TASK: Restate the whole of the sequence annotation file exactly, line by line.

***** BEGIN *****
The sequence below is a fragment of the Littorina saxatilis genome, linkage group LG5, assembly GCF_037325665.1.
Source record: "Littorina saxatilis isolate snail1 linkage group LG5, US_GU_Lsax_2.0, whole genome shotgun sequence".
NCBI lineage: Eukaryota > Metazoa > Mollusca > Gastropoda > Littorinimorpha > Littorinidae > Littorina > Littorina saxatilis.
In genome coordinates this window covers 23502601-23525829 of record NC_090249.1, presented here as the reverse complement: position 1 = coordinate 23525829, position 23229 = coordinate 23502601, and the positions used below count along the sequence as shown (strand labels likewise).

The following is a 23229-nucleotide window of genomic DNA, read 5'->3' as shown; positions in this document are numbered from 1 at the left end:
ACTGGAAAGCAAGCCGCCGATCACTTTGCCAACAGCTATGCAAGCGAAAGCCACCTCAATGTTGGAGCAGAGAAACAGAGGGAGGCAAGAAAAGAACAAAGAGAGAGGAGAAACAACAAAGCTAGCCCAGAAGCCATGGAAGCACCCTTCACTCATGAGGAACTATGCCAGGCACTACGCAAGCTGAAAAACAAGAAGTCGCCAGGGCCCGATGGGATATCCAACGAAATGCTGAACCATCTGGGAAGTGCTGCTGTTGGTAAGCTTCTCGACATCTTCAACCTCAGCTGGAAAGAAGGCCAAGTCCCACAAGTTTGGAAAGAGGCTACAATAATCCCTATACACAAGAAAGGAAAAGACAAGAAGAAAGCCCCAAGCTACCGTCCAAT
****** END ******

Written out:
The sequence below is a fragment of the Littorina saxatilis genome, linkage group LG5, assembly GCF_037325665.1.
Source record: "Littorina saxatilis isolate snail1 linkage group LG5, US_GU_Lsax_2.0, whole genome shotgun sequence".
NCBI lineage: Eukaryota > Metazoa > Mollusca > Gastropoda > Littorinimorpha > Littorinidae > Littorina > Littorina saxatilis.
In genome coordinates this window covers 23502601-23525829 of record NC_090249.1, presented here as the reverse complement: position 1 = coordinate 23525829, position 23229 = coordinate 23502601, and the positions used below count along the sequence as shown (strand labels likewise).

The following is a 23229-nucleotide window of genomic DNA, read 5'->3' as shown; positions in this document are numbered from 1 at the left end:
ACTGGAAAGCAAGCCGCCGATCACTTTGCCAACAGCTATGCAAGCGAAAGCCACCTCAATGTTGGAGCAGAGAAACAGAGGGAGGCAAGAAAAGAACAAAGAGAGAGGAGAAACAACAAAGCTAGCCCAGAAGCCATGGAAGCACCCTTCACTCATGAGGAACTATGCCAGGCACTACGCAAGCTGAAAAACAAGAAGTCGCCAGGGCCCGATGGGATATCCAACGAAATGCTGAACCATCTGGGAAGTGCTGCTGTTGGTAAGCTTCTCGACATCTTCAACCTCAGCTGGAAAGAAGGCCAAGTCCCACAAGTTTGGAAAGAGGCTACAATAATCCCTATACACAAGAAAGGAAAAGACAAGAAGAAAGCCCCAAGCTACCGTCCAAT